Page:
“I describe my column as psychic whiplash,” Clark says. “I don’t want the reader to expect what I’ll write about from one moment to the next. I figure that’s the way I’ll keep my job.”

Clark’s work sometimes outrages readers, and he carefully saves the nastiest letters. “One of my best letters was from a guy who said, ‘I stayed up late last night flipping a coin with my father trying to figure out which one of us is going to come down and punch you in the nose.’ People don’t know this about me, but I get just as much kick out of the angry letters as I do the nice ones.”

Clark relishes his reporting adventures, from joining two gleeful rattlesnake hunters near Wilbur, Wash., to spending the day on the job with a topless house-cleaning service.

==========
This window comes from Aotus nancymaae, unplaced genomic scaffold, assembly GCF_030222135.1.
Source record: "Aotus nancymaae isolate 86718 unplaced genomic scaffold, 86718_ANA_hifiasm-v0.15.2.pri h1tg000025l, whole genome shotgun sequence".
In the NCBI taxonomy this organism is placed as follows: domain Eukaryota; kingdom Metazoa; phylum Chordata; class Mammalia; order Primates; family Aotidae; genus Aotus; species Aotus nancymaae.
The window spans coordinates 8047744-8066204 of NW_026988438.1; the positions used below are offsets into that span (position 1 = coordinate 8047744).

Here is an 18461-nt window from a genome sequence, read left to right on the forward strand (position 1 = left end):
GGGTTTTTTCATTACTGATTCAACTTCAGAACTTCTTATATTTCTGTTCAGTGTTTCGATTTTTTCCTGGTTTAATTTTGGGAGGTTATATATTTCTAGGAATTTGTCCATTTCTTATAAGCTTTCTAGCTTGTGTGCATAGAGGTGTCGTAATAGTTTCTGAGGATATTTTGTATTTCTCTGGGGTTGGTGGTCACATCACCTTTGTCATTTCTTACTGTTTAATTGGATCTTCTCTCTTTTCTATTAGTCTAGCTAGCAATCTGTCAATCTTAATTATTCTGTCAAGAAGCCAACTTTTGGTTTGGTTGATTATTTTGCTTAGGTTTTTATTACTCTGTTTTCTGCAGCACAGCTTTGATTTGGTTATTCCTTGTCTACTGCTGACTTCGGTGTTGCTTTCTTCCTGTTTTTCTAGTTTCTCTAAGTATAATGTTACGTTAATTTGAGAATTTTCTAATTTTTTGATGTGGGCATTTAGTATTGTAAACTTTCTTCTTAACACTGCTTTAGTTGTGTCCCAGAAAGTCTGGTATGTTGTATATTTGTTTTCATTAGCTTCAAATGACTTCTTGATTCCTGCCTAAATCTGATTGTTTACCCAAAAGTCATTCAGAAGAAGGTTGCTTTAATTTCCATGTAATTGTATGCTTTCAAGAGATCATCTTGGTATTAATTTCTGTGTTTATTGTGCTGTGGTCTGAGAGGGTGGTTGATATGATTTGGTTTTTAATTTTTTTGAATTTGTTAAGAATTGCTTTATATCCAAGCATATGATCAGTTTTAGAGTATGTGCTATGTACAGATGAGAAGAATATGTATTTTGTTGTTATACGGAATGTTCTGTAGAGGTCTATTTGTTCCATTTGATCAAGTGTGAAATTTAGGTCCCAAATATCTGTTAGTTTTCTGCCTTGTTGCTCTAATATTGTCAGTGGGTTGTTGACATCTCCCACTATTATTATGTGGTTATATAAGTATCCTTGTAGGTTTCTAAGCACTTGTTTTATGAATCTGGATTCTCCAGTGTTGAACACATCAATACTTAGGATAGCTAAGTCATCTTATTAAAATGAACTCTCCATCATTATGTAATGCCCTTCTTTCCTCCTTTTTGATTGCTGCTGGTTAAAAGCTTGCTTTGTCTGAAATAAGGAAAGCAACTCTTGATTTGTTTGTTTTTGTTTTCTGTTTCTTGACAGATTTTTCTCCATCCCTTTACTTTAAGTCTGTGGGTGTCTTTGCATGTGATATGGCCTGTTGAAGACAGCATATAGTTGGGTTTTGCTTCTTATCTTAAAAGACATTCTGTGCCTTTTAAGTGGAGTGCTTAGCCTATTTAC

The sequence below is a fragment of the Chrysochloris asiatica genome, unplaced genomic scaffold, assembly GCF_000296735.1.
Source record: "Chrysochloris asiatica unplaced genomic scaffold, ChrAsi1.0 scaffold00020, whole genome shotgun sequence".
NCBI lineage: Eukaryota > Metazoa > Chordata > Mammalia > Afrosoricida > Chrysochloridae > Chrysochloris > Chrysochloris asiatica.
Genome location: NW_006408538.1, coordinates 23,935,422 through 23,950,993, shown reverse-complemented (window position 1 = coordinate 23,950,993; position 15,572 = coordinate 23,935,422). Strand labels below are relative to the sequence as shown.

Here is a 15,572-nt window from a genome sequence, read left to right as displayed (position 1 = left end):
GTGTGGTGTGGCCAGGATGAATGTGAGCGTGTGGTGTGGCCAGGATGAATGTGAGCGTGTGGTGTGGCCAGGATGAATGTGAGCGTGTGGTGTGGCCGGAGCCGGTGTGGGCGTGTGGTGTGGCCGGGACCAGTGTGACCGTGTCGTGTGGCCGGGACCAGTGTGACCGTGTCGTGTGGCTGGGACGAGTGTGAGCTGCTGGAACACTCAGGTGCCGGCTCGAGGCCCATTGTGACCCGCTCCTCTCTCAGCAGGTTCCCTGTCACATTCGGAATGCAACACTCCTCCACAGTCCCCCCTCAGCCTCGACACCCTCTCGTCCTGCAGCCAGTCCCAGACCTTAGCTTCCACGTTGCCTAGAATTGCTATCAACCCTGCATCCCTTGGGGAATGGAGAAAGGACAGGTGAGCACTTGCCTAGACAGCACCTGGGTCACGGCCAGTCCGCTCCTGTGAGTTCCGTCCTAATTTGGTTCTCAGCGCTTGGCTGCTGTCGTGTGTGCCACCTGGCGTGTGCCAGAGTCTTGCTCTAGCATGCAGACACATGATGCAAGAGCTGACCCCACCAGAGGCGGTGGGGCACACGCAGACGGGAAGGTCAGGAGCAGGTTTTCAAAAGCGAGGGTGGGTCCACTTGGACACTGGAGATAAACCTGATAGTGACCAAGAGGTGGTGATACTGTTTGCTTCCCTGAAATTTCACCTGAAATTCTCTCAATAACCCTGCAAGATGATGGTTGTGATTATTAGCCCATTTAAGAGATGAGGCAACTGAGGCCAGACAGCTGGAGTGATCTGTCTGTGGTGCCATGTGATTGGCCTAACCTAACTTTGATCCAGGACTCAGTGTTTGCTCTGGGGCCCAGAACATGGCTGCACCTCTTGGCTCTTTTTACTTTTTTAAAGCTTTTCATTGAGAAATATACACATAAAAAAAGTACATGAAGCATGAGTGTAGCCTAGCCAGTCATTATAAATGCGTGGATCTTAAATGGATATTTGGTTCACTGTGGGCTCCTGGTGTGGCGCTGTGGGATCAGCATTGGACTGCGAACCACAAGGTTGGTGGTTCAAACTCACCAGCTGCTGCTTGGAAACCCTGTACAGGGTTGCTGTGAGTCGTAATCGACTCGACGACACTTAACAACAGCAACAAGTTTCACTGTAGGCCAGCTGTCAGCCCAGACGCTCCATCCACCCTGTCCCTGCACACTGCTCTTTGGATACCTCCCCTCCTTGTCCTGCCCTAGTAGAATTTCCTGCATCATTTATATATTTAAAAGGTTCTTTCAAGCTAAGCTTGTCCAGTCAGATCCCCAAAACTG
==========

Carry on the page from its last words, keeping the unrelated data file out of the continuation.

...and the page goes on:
His favorite judge’s comment came with an award from the National Society of Newspaper Columnists. The judge wrote, “Finally, a columnist who will get up off his butt and do some real reporting!”

Higgins expects faithful readers of the columns to enjoy the new collections.

“These are four of our most popular writers,” Higgins says. “Some people love ‘em. Some people hate ‘em. But most people read them.”

, DataTimes ILLUSTRATION: Staff illustration by Bridget Sawicki

MEMO: The books, priced at $22.95 for Blanchette’s book and $23.95 for the others, will be sold in local bookstores and at all offices of The SpokesmanReview. Kershner’s book, the first one due out, will be available later this week. To order these books, contact New Media Ventures, P.O. Box 2160, Spokane, WA 99210 or (509) 459-3926.

The books, priced at $22.95 for Blanchette’s book and $23.95 for the others, will be sold in local bookstores and at all offices of The SpokesmanReview. Kershner’s book, the first one due out, will be available later this week. To order these books, contact New Media Ventures, P.O. Box 2160, Spokane, WA 99210 or (509) 459-3926.